Everyone in business knows that successful networking is essential to business growth. Achieving our goals is a lot more difficult when we lack the right tribes and communities to support us.

Networking expert Derek Coburn, founder of the high-impact business community CADRE, and author of "Networking is Not Working: Stop Collecting Business Cards and Start Making Meaningful Connections," stresses the importance of quality relationships over quantity.

"Your level of success when it comes to networking and relationship-building will be directly tied to your ability to interact with others who have a similar approach. You can show up genuinely looking to contribute, but it will be a waste of time if you are engaging with those who are only focused on themselves," says Coburn.

As a 20-year business owner, I pride myself on having a top-caliber networking community comprised of leaders that share my values, are committed to mentoring the generations of leaders following behind us, and that understand the importance of being part of something bigger than ourselves. Simply stated, my networking community consists of leaders that lead from the heart.

Recently, a personal experience led me to an epiphany about the single most important tenet of successful networking.

A very close personal friend recently passed away from Stage 4 Adrenal Cancer after being diagnosed only 3 1/2 months ago. He and his wife of 20 years are the parents of three children, ages 18, 16, and 14. My friend was to start chemotherapy in early May. Prior to his treatment, he desperately wanted to travel with his wife for one last getaway, to a location about 5 hours flight time from home.

Shortly after their arrival at the resort, he became gravely ill, and required hospitalization. While hospitalized, he deteriorated rapidly, to the point where doctors doubted his ability to travel back home. My close friend (his wife) kept me apprised, and said to me, "it's highly unlikely we will be able to get him home."

The entrepreneur in me refused to accept that. Where others see obstacles,  entrepreneurs see possibility.

I immediately reached out to my network. One of my professional friends, a fellow Entrepreneurs Organization (EO) member, is a pilot, and is quite active in the aviation community. I shared with him the urgency of transporting my friend home via an air ambulance. I took a chance that perhaps he knew someone who could make this happen.

My friend immediately stepped up. He did this for two reasons:

  1. He genuinely thinks I am a good person, and wanted to go above and beyond to help me.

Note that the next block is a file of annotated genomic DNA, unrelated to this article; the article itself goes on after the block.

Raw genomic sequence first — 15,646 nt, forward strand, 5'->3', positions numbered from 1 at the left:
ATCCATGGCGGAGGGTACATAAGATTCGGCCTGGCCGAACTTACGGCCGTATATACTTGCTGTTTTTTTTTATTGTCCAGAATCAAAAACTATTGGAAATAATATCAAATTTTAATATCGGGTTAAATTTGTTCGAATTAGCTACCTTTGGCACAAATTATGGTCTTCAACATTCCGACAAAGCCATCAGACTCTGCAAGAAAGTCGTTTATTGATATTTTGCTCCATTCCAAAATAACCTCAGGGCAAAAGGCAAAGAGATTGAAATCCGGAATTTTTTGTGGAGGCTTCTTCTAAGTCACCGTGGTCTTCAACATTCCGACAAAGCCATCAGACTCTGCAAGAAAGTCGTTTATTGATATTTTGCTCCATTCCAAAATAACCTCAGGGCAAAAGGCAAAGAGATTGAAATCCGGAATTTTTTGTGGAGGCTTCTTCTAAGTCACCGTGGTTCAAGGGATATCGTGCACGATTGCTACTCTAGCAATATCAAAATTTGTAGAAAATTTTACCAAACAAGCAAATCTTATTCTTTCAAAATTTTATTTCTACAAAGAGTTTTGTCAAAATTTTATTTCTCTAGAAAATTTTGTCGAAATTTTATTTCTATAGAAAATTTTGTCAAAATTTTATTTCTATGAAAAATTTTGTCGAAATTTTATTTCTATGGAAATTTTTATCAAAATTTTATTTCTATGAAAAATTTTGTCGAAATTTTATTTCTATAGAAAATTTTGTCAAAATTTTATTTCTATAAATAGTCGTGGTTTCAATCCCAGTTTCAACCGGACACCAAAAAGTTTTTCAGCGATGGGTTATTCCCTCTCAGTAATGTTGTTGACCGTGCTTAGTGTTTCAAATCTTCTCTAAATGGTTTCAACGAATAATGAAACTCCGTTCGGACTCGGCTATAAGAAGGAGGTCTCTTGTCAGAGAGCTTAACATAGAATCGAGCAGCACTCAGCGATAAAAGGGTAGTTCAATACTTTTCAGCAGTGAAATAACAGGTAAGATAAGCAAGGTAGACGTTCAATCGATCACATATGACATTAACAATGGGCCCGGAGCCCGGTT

2. He is genuinely a good person.

He reached out to the owner of Angel Med Flight, a provider of Air Ambulance services. They provide air-based Intensive Care Units. This proved to be the only way  to transport my friend home so that he could be surrounded by his loved ones during his last days of life. 

My friend thought nothing of stepping up to help me. It didn't occur to him to not help me. He runs multiple companies, and easily could have dismissed my request for help because of his busy schedule. He then continued to follow up to check on my friend, and on me.

His commitment to helping me may have been the difference between life and death for my friend at that moment in time. He downplayed his efforts, and I reminded him that small stones often cast big ripples.  

It is indisputable that bringing my friend home to be among friends and family in the comfort of his own home, temporarily extended his life.

It is not the size of the effort that matters. Rather, it is the effort itself that matters.

This experience caused me to reflect upon the tremendous value of my relationships, and led me to a realization.

The value of your network is tied to how likeable you are as a person.

  • Are you someone that others genuinely want to help? Are you someone that, when your back is against the wall, they will go above and beyond to save you?
  • Are you seen as someone who would do that for others?

Basically, are you perceived in your networking community as a decent human being?

This is the most important rule of success for networking, and for life in general. How would others answer these questions about you? What adjectives will they use to describe you?

The answers to these questions will determine how your network - whether large or small - will show up for you when you need them.

This column is dedicated to my friend and personal Air Angel, Rob Pollin.